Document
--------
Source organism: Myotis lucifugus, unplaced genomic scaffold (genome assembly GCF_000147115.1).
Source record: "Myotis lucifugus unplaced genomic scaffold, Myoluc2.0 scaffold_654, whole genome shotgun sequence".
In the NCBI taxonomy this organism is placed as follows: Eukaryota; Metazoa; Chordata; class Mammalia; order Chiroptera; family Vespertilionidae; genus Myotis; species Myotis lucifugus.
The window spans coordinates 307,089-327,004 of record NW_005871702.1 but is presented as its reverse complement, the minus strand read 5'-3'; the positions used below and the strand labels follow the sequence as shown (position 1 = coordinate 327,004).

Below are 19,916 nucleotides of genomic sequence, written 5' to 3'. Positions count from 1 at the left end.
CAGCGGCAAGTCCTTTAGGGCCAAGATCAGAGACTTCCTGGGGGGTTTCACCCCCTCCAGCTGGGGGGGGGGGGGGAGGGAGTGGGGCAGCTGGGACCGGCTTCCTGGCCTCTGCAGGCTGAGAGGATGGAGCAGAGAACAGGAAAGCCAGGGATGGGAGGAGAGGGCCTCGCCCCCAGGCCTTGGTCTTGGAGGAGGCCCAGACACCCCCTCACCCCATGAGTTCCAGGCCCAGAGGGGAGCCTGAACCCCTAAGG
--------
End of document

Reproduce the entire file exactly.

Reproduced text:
Source organism: Myotis lucifugus, unplaced genomic scaffold (genome assembly GCF_000147115.1).
Source record: "Myotis lucifugus unplaced genomic scaffold, Myoluc2.0 scaffold_654, whole genome shotgun sequence".
In the NCBI taxonomy this organism is placed as follows: Eukaryota; Metazoa; Chordata; class Mammalia; order Chiroptera; family Vespertilionidae; genus Myotis; species Myotis lucifugus.
The window spans coordinates 307,089-327,004 of record NW_005871702.1 but is presented as its reverse complement, the minus strand read 5'-3'; the positions used below and the strand labels follow the sequence as shown (position 1 = coordinate 327,004).

Below are 19,916 nucleotides of genomic sequence, written 5' to 3'. Positions count from 1 at the left end.
CAGCGGCAAGTCCTTTAGGGCCAAGATCAGAGACTTCCTGGGGGGTTTCACCCCCTCCAGCTGGGGGGGGGGGGGGAGGGAGTGGGGCAGCTGGGACCGGCTTCCTGGCCTCTGCAGGCTGAGAGGATGGAGCAGAGAACAGGAAAGCCAGGGATGGGAGGAGAGGGCCTCGCCCCCAGGCCTTGGTCTTGGAGGAGGCCCAGACACCCCCTCACCCCATGAGTTCCAGGCCCAGAGGGGAGCCTGAACCCCTAAGG